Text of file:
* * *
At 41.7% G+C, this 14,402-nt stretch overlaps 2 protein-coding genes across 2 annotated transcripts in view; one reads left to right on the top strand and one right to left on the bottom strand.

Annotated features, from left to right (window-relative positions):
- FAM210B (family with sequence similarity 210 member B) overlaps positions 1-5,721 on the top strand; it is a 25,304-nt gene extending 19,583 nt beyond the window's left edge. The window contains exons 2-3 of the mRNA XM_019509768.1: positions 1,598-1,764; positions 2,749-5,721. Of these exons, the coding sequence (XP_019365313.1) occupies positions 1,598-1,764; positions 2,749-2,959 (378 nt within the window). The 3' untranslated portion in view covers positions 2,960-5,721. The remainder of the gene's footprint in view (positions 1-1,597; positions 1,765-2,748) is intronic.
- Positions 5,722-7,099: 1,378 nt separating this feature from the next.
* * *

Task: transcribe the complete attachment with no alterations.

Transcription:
At 41.7% G+C, this 14,402-nt stretch overlaps 2 protein-coding genes across 2 annotated transcripts in view; one reads left to right on the top strand and one right to left on the bottom strand.

Annotated features, from left to right (window-relative positions):
- FAM210B (family with sequence similarity 210 member B) overlaps positions 1-5,721 on the top strand; it is a 25,304-nt gene extending 19,583 nt beyond the window's left edge. The window contains exons 2-3 of the mRNA XM_019509768.1: positions 1,598-1,764; positions 2,749-5,721. Of these exons, the coding sequence (XP_019365313.1) occupies positions 1,598-1,764; positions 2,749-2,959 (378 nt within the window). The 3' untranslated portion in view covers positions 2,960-5,721. The remainder of the gene's footprint in view (positions 1-1,597; positions 1,765-2,748) is intronic.
- Positions 5,722-7,099: 1,378 nt separating this feature from the next.